Itamar Shatz is a PhD student at Cambridge’s linguistics department, where he also teaches a graduate course on quantitative methods for analysing language data. Itamar’s research examines the development and use of large-scale language datasets to investigate language learning and communication. Itamar will teach statistics in an intuitive and practical way that is accessible even for those with little or no quantitative background, and aims to give students the confidence to engage with and use statistical methods. This is particularly important given the growing role that these methods play in many fields of research, which is in large part attributable to recent developments in digital methods for creating and analysing large and complex datasets.
Siddharth Soni, is the Isaac Newton Trust Research Fellow at CDH, and his research is positioned largely within comparative literature and comparative cultural studies. He is currently writing a monograph on the anti-colonial Indian short story alongside working on the DH project World Short Story Index. His DH research and teaching covers critical archive studies, literature as an archive, medium theory, and indigenous and postcolonial digital humanities. He is the convenor of the ‘Digital Afterlives’ research network at CDH. Siddharth will give a comprehensive introduction and hands-on training for digital archival photography of a very high standard using a range of easily accessible and portable equipment.
Arild Stenberg, a Researcher from the Faculty of Music has a research interest in music notation and music reading. Arild is currently experimenting with music notation that can be modified in novel, yet simple to implement, ways that make it easier to read at first sight (without preparation or rehearsal). Arild will design and deliver a series of practical workshops in which participants will be able to re-think the graphic design of a musical score, and will work with a novel set of principles to modify the spacing, layout, and position of its notes and signs for intelligibility purposes and/or artistic purposes.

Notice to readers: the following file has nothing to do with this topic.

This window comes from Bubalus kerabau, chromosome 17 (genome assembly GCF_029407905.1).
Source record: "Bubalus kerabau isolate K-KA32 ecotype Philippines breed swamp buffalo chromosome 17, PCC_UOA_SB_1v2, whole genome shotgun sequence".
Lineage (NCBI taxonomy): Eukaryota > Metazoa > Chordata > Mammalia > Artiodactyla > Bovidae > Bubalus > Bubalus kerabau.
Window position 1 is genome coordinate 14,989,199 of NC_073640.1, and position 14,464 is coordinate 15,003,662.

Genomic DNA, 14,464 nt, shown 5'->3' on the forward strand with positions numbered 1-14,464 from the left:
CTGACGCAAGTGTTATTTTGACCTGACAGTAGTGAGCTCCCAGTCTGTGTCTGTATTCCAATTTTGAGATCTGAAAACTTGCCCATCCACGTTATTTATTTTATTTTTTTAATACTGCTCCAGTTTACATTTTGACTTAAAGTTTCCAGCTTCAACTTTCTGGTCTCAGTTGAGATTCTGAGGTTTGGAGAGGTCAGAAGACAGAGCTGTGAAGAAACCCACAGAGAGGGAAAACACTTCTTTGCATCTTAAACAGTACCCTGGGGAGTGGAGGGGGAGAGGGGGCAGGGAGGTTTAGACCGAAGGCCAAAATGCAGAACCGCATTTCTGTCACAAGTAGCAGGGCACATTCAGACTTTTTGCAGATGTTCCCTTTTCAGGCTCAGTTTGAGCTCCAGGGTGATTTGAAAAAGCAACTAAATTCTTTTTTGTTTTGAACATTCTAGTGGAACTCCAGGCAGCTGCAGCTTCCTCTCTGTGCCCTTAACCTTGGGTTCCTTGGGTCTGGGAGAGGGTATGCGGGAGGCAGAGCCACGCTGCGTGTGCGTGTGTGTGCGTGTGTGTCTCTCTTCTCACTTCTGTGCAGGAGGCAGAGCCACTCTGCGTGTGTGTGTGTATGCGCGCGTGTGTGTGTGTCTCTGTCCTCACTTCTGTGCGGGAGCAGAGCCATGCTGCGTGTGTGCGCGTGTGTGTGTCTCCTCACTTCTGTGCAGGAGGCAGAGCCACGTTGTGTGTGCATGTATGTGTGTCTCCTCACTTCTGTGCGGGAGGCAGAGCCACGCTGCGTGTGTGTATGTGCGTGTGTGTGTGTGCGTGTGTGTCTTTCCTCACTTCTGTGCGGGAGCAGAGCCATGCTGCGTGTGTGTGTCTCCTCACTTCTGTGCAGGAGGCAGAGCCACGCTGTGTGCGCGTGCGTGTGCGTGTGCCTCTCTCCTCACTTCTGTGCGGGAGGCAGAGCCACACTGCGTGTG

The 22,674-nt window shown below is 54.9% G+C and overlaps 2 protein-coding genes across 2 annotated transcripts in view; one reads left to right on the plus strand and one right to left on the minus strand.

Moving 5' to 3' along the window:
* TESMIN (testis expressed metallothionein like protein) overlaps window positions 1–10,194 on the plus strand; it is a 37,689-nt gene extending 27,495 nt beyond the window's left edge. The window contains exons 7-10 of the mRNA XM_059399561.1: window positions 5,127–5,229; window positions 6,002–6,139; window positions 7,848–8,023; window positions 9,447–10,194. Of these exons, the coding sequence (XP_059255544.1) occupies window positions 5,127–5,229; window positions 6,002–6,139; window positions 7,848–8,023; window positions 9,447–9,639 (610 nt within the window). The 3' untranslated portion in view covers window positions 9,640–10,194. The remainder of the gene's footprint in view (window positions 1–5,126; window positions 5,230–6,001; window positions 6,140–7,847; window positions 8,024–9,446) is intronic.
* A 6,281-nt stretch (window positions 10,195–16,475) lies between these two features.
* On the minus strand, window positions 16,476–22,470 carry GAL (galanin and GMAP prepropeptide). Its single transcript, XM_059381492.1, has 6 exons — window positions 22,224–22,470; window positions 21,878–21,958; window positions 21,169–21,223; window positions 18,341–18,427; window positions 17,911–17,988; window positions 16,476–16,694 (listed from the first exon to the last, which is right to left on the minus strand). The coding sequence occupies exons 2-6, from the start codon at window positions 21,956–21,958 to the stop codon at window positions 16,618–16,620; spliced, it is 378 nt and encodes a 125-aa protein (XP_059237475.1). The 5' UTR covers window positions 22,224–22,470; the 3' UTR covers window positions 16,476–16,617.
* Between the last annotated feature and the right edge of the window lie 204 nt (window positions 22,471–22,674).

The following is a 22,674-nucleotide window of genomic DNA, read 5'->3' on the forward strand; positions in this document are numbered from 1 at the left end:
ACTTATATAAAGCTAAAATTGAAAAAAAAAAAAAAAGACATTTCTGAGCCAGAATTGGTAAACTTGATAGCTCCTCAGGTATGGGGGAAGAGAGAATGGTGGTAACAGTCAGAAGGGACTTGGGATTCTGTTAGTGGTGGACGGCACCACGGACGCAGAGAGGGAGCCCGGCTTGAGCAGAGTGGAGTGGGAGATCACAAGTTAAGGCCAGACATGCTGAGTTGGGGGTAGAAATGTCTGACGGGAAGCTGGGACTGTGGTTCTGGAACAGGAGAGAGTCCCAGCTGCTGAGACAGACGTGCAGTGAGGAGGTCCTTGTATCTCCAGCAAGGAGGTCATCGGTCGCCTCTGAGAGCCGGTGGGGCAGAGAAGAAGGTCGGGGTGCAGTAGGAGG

Data School Methods Fellows
Meng Liu is a CSC-funded PhD student in Second Language Education at the Faculty of Education. Her substantive research interest lies at the intersection of Applied Linguistics and Educational Psychology. Meng will design and deliver a module at our data school later this year on Text-mining with R and doing bibliometric analysis with R.
Tobias Lunde is a PhD student in Economic History and is a member of the Cambridge Group for the History of Population and Social Structure, and Fitzwilliam College. Tobias is particularly interested in developing approaches to teaching digital cartography and how to communicate research ideas and conclusions effectively using maps. Tobias will design and deliver a module at our planned data schools later this year.
RSE Methods Fellow
Mahmoud Abdelrazek is the database developer at Mapping Africa’s Endangered Archaeological Sites and Monuments (MAEASaM) project and a data champion at the University of Cambridge Research Data Management. Mahmoud’s work experience covers data analytics in the fields of social media, traffic, urban development, health, asset management and computer vision amongst others. Mahmoud is looking to provide two categories of teaching, ‘Databases’ will discuss basic database concepts followed by an introduction to database management systems (DBMS) and database design. ‘Development Environments’ will start with an introduction to the command-line interface (CLI) and the tools commonly used with it.
All workshops (once finalised) will be listed on our website, you can also sign up to our Mailing List for announcements.